The dot.com world and the traditional office collided head-on in New Jersey and when the e-smoke cleared, an employer found itself potentially liable for cyberspace harassment. In Blakey v. Continental Airlines, Inc., a decision that sent shock waves across the e-world, the New Jersey Supreme Court ruled that an employer may be liable for workplace harassment resulting from its employees' harassing e-mail postings on an electronic bulletin board if it fails to take remedial action. The Court rejected Continental's argument that it did not control the electronic bulletin board and, therefore, could not be responsible for its harassing contents.
Blakey, a Continental pilot, complained of a sexually hostile work environment. After the commencement of Blakey's sex discrimination lawsuit, a number of Continental's male pilots posted derogatory and insulting remarks about her on the pilots’ on-line bulletin board called the Crew Members Forum ("Forum"). The Forum, accessible to all Continental pilots and crewmembers through an outside Internet service provider approved by Continental, contained flight information, crewmember schedules, and pay and pilot pairings. Continental required its pilots and crewmembers to access the Forum to obtain their flight schedules and assignments. The Forum also provided a source for pilots and crewmembers to exchange both business and personal ideas and information.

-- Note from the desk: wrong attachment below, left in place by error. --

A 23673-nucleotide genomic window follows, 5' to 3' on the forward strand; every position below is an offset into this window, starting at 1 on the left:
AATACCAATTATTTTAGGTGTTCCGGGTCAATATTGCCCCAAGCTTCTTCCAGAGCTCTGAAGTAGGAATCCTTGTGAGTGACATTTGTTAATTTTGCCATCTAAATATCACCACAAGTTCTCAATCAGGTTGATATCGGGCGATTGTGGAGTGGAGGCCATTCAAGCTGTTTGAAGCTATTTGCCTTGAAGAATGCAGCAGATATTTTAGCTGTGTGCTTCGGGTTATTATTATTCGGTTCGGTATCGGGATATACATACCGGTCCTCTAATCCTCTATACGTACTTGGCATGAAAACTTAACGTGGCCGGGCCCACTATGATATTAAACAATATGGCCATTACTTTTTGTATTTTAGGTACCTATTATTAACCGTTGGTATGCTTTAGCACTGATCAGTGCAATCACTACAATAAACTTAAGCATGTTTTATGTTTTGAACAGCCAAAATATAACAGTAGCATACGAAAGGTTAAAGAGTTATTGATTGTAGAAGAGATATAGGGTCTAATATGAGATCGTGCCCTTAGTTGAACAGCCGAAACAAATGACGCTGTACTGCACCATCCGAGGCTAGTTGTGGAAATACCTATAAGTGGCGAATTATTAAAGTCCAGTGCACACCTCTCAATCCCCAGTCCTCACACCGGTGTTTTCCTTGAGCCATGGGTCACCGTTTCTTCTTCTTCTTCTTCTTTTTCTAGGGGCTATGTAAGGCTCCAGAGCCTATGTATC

The court likened the Internet bulletin board to the old-fashioned bulletin board in a workplace lounge in that the Forum was beneficial to Continental, which used it to convey important information necessary to the performance of crewmembers' jobs. Therefore, although an electronic bulletin board may not have a physical location at the workplace, it may nevertheless be so closely related to the workplace environment and beneficial to the employer that harassment on the bulletin board should be regarded as a part of the workplace. The court further stated that, while an employer does not have a duty to monitor private communications, an employer does have a duty to take effective remedial measures to stop coworker harassment when it knows or has reason to know that the harassment is occurring in the workplace - or in cyberspace - and in settings that are related to the workplace.
The Blakey decision is precedent setting in that it is the first case in the United States imposing potential liability on an employer for cyberspace harassment. Employers can no longer disregard an employee's actions in cyberspace just because it occurred outside the traditional four walls of the workplace. Employers now have an obligation to stop any unlawful harassment or discrimination occurring in the cyberspace workplace once they are put on notice of the inappropriate conduct. This case underscores the importance of employers promulgating and supporting an active, anti-harassment policy, including Internet and e-mail policies.